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"You can drink the water," public health officials told residents of St. Bernard Parish in Louisiana, "as long as you don't let it go up your nose" after a four-year old died of a brain infection he caught while playing on a water slide.

Millions of Americans have been following the tragic story of four-year-old Drake Smith, Jr., who died of a brain infection he caught while playing on a water slide in his cousin's back yard.

Recently the Centers for Disease Control confirmed the presence of a deadly amoeba, Naegleria fowleri, lurking in the water pipes providing water for homes, schools, hospitals, businesses, and swimming pools in St. Bernard Parish, southeast of New Orleans.

Schools have shut down water fountains to protect children from the microbe, as residents of the Deep South of the USA follow the story with deep anxiety.

What killed four-year-old Drake Smith, Jr.?

The Louisiana boy died of primary amoebic meningoenchephalitis, an condition caused by a direct attack of a water-born microorganism on the brain. The Naegleria ameobae that cause the condition can enter the brain through the nerves in the nose.

Once in the brain, they feed on the brain's especially high levels of glucose and oxygen and quickly cause massive tissue destruction. 

Is this disease very common?

Nearly every year between 1 and 8 people contracts the infection in the United States. Of the 2000 or so people known to have come down with the disease, only 12 have ever survived it. Most cases occur in the southern United States from Texas to Florida, although there have also been cases in Arizona, Kansas, Minnesota, and Virginia. The infection also occurs in Australia, the Czech Republic, India, Mexico, New Zealand, Pakistan, and the UK.

Who gets this infection?

Usually people get the amoeba up their noses while they are swimming or diving. In 2011, there were two deaths from amoebic infections of the brain in people who had used Louisiana tap water in neti pots. There have also been cases in which the germ was caught while taking a shower.

Is it absolutely, positively safe to drink water contaminated with the amoeba?

There were two deaths caused by drinking improperly treated tap water contaminated with Naegleria in Arizona in 2003. This water came from a geothermal well; the hot, still water provided a perfect home for the amoeba. There have also been cases in which the disease was contracted by drinking contaminated water in Australia and Pakistan.

Was it really brought it by Hurricane Katrina?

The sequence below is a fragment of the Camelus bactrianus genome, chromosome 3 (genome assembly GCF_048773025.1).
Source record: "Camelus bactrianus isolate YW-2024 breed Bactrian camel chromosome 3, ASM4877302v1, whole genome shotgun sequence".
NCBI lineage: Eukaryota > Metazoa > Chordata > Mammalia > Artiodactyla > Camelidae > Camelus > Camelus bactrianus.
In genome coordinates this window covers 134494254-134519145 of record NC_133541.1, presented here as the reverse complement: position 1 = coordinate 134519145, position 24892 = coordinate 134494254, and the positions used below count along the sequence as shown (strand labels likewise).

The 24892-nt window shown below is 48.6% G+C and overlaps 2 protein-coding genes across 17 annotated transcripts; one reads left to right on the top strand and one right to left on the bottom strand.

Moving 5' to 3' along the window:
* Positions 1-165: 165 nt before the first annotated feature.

No. The amoeba was in water pipes before Hurricane Katrina. Because the parish's water plants were shut down and chlorination of water stopped while people were evacuated, the microorganism had opportunity to multiply inside the pipes. Drake Smith, Jr.'s tragic case is not the first in the parish since Hurricane Katrina.

Who is most at risk for the disease?

Scientists don't know why infants, children, and young adults are most likely to get the infection. Adults exposed to the same water supply usually don't get the disease.

What are the symptoms?

Two to six days after exposure to contaminated water, there may:

  • Sudden changes in the senses of taste and smell.
  • Severe headache, usually on the front of the head, and usually on both sides of the head.
  • Extremely high fever, usually over 104 degrees F (40 degrees C).
  • Nausea, vomiting, or both.
  • Stiff neck.
  • Involuntary lifting of the legs.
  • Pain in the knees when the thighs are moved.
  • Whole-body muscle spasms.
  • Extreme sensitivity to light.

Coma and death usually occur within 2 weeks.

How can I protect my family against this disease?

The amoeba does not survive in chlorinated water. It's important, especially during the summer months, to avoid swimming in untreated water, especially if the water is stagnant, has moss or slime on its surface, and has not been treated with chlorine.

People who use neti pots should fill them with boiled or distilled water, and dry them out between uses. Avoid accidental entry of water into the nose.

Drinking water that is contaminated with the amoeba is technically safe--as long as none is snorted up the nose.

Is there any treatment for the disease?

Recently, doctors in India saved the life of an eight-month-old infant who had the disease. There is hope that aggressive treatment might sometimes save lives, but doctors have a very short time to choose the right medications and how to use them.

A vaccine to protect against the brain-eating amoeba is under development, but still in the laboratory testing stage.

  • Centers for Disease Control and Prevention. Primary amebic meningoencephalitis--Arizona, Florida, and Texas, 2007. MMWR Morb Mortal Wkly Rep. May 30 2008. 57(21):573-7.
  • Yadav D, Aneja S, Dutta R, Maheshwari A, Seth A. Youngest survivor of naegleria meningitis. Indian J Pediatr. Mar 2013. 80(3):253-4.
  • Photo courtesy of tekksavvy by Wikimedia Commons : commons.wikimedia.org/wiki/File:Bacterial_Meningitis.jpg

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